It is against the law for your employer to punish you for complaining about discrimination, reporting harassment, filing a workers' compensation claim or blowing the whistle on illegal activity. However, you may not exactly know what illegal retaliation looks like.
Employers take retaliative action in many ways. In order to help you identify illegal employment punishment, here are some examples.
If you report or complain about something, your employer may retaliate against you by excluding you from activities. For example, your supervisor may not include you in a training session or group lunch. Your employer could also relocate you so you do not have much contact with fellow employees.
Retaliation can take the form of anger in your boss. For example, he or she could make threats, engage in harassment or intimidate you. Your employer may attempt to make the work environment so difficult to handle to pressure you to quit. Other employees may also participate in hostile actions with permission or encouragement from your employer.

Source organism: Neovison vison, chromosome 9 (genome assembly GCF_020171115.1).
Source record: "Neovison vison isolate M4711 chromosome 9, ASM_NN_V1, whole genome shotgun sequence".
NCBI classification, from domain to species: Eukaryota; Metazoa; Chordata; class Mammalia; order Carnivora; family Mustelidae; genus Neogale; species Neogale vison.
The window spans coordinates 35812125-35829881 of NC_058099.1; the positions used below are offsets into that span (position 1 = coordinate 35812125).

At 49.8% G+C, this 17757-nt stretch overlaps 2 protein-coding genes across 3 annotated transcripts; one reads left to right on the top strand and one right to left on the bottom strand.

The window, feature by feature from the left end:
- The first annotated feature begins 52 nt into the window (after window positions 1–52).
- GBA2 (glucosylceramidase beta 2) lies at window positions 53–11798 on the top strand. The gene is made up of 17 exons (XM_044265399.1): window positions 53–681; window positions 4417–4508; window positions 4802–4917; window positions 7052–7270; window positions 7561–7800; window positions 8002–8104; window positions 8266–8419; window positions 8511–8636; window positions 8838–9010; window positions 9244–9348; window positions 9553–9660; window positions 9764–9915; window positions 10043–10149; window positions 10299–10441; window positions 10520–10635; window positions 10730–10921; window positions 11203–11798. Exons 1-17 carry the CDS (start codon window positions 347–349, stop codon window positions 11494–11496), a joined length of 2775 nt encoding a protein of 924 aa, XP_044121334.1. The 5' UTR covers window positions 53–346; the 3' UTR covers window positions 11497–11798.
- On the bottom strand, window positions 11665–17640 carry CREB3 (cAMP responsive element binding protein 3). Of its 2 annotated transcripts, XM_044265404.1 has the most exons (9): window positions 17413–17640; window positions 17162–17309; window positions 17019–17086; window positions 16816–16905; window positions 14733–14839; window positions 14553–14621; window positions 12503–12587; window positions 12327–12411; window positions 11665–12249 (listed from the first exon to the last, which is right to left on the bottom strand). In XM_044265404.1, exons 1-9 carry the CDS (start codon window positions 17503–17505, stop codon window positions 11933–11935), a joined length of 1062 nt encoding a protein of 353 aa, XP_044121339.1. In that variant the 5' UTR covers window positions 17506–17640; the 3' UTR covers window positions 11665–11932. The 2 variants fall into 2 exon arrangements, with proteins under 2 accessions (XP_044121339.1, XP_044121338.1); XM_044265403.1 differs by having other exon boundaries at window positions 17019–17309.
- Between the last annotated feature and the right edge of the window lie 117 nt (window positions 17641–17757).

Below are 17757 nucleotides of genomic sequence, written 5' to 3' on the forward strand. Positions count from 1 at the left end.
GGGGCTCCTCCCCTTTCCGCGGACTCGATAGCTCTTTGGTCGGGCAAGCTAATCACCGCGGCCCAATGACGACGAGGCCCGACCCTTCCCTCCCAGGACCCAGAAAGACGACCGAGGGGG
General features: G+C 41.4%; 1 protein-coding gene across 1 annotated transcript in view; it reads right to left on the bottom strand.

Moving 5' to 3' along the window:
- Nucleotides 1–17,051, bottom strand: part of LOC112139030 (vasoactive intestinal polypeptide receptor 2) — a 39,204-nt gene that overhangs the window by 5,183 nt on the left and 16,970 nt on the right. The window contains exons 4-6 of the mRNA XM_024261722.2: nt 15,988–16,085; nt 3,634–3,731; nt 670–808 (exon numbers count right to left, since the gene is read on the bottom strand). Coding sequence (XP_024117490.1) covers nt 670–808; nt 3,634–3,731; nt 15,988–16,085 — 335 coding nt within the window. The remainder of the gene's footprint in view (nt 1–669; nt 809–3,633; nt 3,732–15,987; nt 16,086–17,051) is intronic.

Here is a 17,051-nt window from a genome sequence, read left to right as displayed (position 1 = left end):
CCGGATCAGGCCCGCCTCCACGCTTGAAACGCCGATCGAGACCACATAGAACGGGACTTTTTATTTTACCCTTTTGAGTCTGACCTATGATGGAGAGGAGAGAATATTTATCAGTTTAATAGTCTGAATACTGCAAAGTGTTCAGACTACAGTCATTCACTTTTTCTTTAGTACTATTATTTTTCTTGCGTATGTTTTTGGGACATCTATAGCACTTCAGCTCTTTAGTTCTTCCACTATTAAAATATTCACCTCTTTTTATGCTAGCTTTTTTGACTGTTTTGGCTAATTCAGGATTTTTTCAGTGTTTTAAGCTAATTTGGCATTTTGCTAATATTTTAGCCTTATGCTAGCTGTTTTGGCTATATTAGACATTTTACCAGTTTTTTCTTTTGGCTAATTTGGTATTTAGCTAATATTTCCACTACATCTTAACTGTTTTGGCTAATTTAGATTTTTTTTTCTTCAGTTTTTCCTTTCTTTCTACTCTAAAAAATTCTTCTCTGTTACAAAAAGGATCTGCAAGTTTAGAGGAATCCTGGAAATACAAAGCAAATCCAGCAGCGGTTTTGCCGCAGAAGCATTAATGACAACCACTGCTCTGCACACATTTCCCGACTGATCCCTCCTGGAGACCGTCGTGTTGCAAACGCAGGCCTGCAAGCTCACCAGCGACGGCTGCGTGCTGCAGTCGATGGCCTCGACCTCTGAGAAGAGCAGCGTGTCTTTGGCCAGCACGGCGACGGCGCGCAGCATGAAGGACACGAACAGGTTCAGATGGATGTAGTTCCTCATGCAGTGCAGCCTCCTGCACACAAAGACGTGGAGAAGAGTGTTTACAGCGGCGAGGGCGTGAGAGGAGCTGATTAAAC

3. Impeding your advancement
An employer may retaliate by stopping you from advancing within your organization. Your employer may conduct an unfairly negative performance review or block you from receiving a promotion. Your employer could even choose a less-qualified person for the promotion.
After you report an incident, you may suddenly find yourself assigned to new duties or even moved to a different position. If your employer puts you in a different role, it may be something that is below your capability with lower pay. Your supervisor may also harshly critique your performance to make it particularly difficult.
According to the Equal Employment Opportunity Commission, it is illegal for any employer to demote, harass or fire an employee for opposing discrimination or whistleblowing. Now that you know about four common types of employer retaliation, you can take legal action against any retaliative employer.